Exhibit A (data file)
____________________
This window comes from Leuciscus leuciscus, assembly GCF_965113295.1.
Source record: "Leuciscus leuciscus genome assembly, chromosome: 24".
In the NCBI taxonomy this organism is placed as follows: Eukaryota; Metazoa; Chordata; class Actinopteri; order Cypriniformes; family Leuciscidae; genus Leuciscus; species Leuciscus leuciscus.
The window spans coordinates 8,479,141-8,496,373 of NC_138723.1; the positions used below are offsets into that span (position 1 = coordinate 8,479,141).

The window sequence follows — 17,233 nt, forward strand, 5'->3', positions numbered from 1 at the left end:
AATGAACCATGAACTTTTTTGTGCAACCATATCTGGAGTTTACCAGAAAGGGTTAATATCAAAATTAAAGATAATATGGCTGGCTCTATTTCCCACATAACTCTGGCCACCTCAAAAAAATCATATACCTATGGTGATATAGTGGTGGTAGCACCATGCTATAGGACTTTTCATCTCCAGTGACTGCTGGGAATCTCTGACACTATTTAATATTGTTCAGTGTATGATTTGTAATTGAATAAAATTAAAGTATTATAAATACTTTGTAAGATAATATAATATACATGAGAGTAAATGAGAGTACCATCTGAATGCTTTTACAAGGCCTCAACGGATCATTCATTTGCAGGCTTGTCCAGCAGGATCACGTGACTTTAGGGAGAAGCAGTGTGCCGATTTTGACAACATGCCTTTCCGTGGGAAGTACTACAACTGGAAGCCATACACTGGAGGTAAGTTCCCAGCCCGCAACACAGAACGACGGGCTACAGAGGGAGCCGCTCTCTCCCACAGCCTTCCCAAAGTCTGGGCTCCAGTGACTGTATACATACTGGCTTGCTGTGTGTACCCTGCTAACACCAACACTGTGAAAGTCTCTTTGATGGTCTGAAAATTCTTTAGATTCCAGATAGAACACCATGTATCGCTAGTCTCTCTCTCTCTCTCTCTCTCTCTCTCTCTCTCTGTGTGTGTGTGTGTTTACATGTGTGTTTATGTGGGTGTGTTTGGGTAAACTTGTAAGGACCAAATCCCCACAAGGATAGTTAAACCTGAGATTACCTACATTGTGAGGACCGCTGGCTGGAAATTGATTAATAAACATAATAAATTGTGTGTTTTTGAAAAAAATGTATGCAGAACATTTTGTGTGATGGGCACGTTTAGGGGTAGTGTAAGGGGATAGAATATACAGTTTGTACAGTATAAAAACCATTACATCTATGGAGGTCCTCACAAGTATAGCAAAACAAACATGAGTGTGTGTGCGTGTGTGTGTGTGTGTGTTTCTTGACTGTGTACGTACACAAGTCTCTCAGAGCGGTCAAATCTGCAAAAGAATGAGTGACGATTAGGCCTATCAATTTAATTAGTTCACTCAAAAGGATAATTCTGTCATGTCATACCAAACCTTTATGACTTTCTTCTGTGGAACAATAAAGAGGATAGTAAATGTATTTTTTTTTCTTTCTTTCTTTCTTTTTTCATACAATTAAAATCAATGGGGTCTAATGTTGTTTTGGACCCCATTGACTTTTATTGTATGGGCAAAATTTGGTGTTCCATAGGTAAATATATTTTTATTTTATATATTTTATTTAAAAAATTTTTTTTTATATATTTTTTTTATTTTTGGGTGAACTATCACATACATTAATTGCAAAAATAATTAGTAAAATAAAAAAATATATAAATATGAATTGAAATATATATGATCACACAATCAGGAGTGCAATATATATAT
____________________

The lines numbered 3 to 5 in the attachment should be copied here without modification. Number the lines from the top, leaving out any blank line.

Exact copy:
In the NCBI taxonomy this organism is placed as follows: Eukaryota; Metazoa; Chordata; class Actinopteri; order Cypriniformes; family Leuciscidae; genus Leuciscus; species Leuciscus leuciscus.
The window spans coordinates 8,479,141-8,496,373 of NC_138723.1; the positions used below are offsets into that span (position 1 = coordinate 8,479,141).

The window sequence follows — 17,233 nt, forward strand, 5'->3', positions numbered from 1 at the left end: